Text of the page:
December 5th, 2004

chair, apartment

catching up

I had a bunch of work to do this weekend; so I spent a lot of time over the weekend in the company of basic cable. It worked out fairly well, since the things that I needed to do involved me asking my computer to do some statistics and then getting the results to look presentable. The downtime and the moving things around in Excel were nicely complemented by things like MTV in the background.

For instance, I'm vaguely caught up on Laguna Beach and life as we know it Apparently it has not yet been cancelled even though it's not particularly good and it's in ABC's time slot of death. I think it's the same one they used to kill my so-called life back in the good old days. And honestly, it's even sillier this time around. If people are going to watch a teen drama and they can choose between one set in Seattle or one set in Newport, I'm pretty sure that Southern California has the advantage. And, the o.c. is at least a hundred times better.

Another MTV show that mystifies me is Boiling Points. The moral of the occasionally funny show is that you should put up with outrageous behavior for a long time because they might give you a hundred dollars. This might be the network's most overt endorsement of conformity?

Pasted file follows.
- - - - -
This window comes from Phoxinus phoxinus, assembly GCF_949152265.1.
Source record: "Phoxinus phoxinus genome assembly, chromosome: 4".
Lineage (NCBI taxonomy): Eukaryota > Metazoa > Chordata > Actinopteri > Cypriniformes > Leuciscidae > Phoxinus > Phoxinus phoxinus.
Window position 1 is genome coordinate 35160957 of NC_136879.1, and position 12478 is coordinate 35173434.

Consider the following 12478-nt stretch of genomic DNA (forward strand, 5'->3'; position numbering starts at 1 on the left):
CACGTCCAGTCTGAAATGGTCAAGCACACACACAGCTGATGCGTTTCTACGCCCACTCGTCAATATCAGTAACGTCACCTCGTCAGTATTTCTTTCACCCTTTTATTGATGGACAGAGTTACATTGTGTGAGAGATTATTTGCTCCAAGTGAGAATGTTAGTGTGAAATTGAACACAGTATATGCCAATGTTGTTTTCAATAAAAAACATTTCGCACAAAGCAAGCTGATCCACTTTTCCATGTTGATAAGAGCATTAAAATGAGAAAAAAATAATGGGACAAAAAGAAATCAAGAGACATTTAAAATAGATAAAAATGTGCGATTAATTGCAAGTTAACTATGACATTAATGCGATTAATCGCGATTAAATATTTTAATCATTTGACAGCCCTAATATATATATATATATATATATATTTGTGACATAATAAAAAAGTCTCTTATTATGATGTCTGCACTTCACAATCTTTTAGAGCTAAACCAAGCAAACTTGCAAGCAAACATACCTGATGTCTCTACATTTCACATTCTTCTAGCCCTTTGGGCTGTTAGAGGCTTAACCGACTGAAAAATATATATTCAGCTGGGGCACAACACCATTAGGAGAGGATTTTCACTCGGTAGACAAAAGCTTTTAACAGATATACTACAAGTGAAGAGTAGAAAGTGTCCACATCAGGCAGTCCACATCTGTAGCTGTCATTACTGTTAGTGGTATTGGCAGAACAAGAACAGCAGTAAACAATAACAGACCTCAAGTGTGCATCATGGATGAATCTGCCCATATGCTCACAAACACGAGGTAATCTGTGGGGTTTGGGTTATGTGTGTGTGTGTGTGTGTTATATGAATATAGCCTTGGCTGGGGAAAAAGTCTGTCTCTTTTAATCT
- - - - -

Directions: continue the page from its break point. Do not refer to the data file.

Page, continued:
Despite all of this indirect television watching, I really did get a lot accomplished.
i am not a stuffed tiger.

reality craze

Speaking of reality television, here's a bit from Chuck Klosterman's "The rise of the real" in this month's Esquire magazine:
The clichéd sentiment to express is that "nothing could be less real than reality TV." ... it's situationally real. We all know the conditions on these shows are contrived, but we also know that the characters are not actors. They are people who are trying to "act" like themselves . . . which is something everyone does, pretty much all the time. That's basically what it means to be alive.
[Esquire, December 2004]

It's not an especially long article. You could probably read it inconspicuously at your friendly neighborhood newsstand or drugstore. The issue is their annual "best & brightest," which is usually pretty decent.


There's a longer essay about the topic of reality television and the effect of mass media on celebrity and fame in Harper's (which I bought only in a moment of airport terminal panic). The full text should be online (at findarticles) soon if you don't want to spend $6 (!) on the hard copy.